Elayne has apparently made it one of her early life goals to spit up on my nicer shirts. Whenever I’m holding her, patting her back, post feeding, she strains toward the edge of the burp cloth, tugs on it to pull the sides together, and generally makes every possible effort to guarantee that when she does finally get out a big burp (and some spit-up with it), my polo will be the recipient rather than the wonderful tie-dyed cloth.
This, of course, isn’t quite accurate: she’s not doing it on purpose. Indeed, at 8 weeks old, Ellie really isn’t doing much “on purpose” yet; her mental capacities have not developed to the point of complex intentions. She is, at three days shy of two months old, showing more and more signs of active engagement and interactivity with the world and with us. It’s remarkable and fun to see her intelligence flowering, her emotional palette broadening, and her physical capabilities increasing – from interacting with objects to making a wider variety of noises.
I’d be lying if I said it was all fun and games, though. Parents sometimes comment about how much God uses their children to sanctify them, and every time I sent Jaimie out for her evenings at a coffee shop – time to write, to think, to simply enjoy being out and not having to worry about the baby – I get another taste of that sanctifying process.
Sweet little Ellie can get downright grumpy when mommy is out in the evening. It isn’t the absence of mommy that is the problem, exactly: 7-9pm is just not a great time for Elayne. Jaimie usually keeps her calm by taking care of her constantly for those couple hours, and has started to find ways to do other things – playing games on her phone, etc. – during that time. When Jaimie is out however, she has no breast to rest against, and it turns out my chest isn’t nearly as comforting.
Sometimes, as last night, that makes for a challenging evening. Spending two hours with a baby who apparently used up all her cuteness earlier in the day with grandparents and saved up all her fussiness to come out in a rush isn’t anyone’s idea of fun. Add in a heaping dose of hunger – Jaimie nursed her well, and then she proceeded to down 6 ounces of formula while Jaimie was out – and a bit of a temper (something I’m already praying for) and you have a recipe for an unpleasant evening. Again, it is not that Elayne does any of this intentionally.
In the moment, though, it can feel very personal: as though she is actively trying to sabotage the evening, or even as though she just doesn’t like me. Hearing stories about all the cute playtime she had with Jaimie’s parents when they came for a visit yesterday, and then experiencing one block of 3 minutes of cuteness sandwiched in the midst of two and a half hours of constant wailing or eating, left me feeling both frustrated and sad. As I put it to Jaimie: it is perfectly silly to think Elayne active likes or dislikes me the way it felt last night.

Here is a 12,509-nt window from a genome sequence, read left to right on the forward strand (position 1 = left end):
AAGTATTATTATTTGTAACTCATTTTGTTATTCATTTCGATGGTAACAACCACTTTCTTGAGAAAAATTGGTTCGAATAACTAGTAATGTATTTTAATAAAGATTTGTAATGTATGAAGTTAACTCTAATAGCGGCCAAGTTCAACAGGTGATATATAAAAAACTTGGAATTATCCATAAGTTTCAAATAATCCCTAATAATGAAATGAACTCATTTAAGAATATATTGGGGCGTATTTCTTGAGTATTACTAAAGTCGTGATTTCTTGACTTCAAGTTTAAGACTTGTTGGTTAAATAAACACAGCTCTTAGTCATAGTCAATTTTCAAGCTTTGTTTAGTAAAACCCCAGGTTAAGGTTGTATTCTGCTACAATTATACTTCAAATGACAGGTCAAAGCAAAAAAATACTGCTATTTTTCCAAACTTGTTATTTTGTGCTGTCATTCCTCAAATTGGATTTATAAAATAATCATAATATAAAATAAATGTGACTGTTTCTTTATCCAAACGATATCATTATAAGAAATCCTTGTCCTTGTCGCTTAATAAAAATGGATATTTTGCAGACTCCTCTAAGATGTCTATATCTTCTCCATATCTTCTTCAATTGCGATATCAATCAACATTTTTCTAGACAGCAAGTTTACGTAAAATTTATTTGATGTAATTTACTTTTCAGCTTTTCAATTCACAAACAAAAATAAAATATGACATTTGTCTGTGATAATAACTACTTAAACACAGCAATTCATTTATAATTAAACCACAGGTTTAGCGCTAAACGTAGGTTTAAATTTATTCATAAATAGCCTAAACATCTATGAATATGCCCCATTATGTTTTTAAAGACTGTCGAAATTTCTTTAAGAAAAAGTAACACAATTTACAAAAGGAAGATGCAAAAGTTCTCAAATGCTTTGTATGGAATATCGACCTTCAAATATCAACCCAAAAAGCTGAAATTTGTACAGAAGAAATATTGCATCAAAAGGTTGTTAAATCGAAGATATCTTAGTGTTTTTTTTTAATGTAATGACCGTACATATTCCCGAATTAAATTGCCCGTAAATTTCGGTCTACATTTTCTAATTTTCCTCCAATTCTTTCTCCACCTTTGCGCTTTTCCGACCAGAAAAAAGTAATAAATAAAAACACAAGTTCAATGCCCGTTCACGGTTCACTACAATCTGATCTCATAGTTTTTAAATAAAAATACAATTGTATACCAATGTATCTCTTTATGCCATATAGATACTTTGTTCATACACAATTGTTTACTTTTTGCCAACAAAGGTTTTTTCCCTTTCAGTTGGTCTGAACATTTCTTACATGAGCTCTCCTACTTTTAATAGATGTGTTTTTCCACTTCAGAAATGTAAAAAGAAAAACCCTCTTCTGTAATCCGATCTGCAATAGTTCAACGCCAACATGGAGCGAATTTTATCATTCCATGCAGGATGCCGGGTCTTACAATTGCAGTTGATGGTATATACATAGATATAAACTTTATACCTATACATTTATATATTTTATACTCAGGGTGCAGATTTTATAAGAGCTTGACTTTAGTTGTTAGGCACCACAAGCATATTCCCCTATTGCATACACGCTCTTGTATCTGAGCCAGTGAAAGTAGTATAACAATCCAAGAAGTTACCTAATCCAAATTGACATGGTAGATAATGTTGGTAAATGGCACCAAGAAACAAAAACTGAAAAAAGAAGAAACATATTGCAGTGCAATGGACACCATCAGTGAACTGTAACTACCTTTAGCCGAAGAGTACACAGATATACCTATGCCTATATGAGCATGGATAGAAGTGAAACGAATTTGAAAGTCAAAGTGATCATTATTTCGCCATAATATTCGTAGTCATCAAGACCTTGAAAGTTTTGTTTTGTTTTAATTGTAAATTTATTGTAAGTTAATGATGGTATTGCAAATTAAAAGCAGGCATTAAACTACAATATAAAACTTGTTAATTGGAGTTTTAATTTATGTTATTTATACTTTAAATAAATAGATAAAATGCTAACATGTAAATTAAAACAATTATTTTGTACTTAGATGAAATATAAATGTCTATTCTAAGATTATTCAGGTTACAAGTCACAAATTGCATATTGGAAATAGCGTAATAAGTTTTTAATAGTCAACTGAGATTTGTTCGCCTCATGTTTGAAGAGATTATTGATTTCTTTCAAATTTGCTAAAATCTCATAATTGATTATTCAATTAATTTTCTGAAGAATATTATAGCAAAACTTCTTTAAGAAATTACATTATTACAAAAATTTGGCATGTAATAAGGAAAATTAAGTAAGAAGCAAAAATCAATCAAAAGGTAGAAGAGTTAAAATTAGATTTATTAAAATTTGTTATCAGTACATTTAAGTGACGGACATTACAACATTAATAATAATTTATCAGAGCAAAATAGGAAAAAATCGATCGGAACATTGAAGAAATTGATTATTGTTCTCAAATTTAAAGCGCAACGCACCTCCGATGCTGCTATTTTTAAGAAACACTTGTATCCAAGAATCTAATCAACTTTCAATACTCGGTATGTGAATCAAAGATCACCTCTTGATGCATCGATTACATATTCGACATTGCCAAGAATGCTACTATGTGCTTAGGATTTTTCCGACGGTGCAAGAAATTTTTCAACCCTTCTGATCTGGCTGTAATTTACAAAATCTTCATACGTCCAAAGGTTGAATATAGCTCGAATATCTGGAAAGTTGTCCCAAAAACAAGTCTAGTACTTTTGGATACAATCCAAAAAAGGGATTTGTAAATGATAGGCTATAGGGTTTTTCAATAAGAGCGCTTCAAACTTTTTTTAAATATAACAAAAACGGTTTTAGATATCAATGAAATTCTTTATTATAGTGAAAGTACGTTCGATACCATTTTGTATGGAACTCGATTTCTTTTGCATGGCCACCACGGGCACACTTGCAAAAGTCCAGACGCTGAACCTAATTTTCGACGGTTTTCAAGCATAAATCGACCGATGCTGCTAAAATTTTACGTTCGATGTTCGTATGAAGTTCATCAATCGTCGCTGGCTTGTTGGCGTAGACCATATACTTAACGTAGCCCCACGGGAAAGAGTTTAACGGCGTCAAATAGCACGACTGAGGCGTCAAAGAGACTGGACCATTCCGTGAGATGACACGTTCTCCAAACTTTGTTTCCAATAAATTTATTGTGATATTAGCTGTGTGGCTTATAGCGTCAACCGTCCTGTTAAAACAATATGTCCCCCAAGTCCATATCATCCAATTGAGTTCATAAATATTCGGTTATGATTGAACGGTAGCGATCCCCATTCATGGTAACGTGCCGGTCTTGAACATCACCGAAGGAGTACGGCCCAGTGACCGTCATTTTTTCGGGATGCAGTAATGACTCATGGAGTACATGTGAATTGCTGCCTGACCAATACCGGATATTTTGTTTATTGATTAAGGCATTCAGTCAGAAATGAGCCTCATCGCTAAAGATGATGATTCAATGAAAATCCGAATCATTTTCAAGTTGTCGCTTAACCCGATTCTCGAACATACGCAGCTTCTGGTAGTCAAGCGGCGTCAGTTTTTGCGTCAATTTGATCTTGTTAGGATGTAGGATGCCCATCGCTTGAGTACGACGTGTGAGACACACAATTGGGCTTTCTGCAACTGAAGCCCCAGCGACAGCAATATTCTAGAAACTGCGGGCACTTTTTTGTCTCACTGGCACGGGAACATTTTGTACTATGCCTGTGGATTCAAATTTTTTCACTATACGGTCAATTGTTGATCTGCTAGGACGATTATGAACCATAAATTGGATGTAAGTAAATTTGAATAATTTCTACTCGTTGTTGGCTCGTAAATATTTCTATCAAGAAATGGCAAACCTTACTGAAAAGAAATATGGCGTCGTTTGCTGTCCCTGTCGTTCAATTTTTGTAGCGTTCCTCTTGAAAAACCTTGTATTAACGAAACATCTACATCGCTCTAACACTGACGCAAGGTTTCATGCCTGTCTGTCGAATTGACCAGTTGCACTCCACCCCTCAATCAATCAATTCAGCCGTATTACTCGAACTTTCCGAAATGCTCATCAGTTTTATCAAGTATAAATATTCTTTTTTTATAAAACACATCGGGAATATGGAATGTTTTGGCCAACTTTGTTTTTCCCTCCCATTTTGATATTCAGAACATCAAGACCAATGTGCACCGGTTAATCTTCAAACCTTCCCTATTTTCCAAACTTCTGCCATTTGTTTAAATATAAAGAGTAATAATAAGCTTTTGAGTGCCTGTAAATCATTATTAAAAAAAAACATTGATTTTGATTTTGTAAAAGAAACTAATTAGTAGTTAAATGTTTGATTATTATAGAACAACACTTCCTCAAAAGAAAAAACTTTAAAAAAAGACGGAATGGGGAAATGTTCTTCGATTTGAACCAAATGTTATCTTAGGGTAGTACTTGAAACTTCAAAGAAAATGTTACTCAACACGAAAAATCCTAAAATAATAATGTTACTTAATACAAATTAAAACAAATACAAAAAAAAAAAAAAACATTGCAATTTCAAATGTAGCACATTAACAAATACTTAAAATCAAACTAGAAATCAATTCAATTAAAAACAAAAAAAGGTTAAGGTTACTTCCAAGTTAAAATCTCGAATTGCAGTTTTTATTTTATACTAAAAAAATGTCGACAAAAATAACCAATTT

Those emotions are strong, sometimes even overwhelmingly so; but she doesn’t have the capacity to do anything intentionally yet. She was just tired and hungry. (So very hungry. The girl has an appetite. When I set her down between bottles to go make another, she screamed at the top of her little lungs until I got back, convinced, it seems, that she had been abandoned and would starve to death. This after having already eaten nearly nonstop for an hour and a half…)
All of this offers plenty of opportunity to grow in longsuffering, in love, and in dependence on the grace of God. If it is cliché, at this point in the parenting post, to turn and describe how I started reflecting on God’s grace toward us and our dependence on him, it is not without reason. Parenting, in my (still limited) experience and in my observations of others’ experiences, is a daily reminder of how much we need God. Elayne depends on us for her food, for her clothing, for her safety, and to help regulate her schedule. We depend on God for everything: for our bodies, for the air we breathe, for the laws of nature to be upheld and the universe not to simply cease to exist. We squall just as loudly as Elayne when things don’t come as quickly as we want; like her we often lack the capacity to even recognize that God is already preparing the things we need for us. Christian parenting posts often turn this way because parenting often turns this way. God graciously highlights for us our need for him, our dependence on his grace, our need for deep sanctification and Christlike love. And it is so very good, even – perhaps especially – when it is most difficult.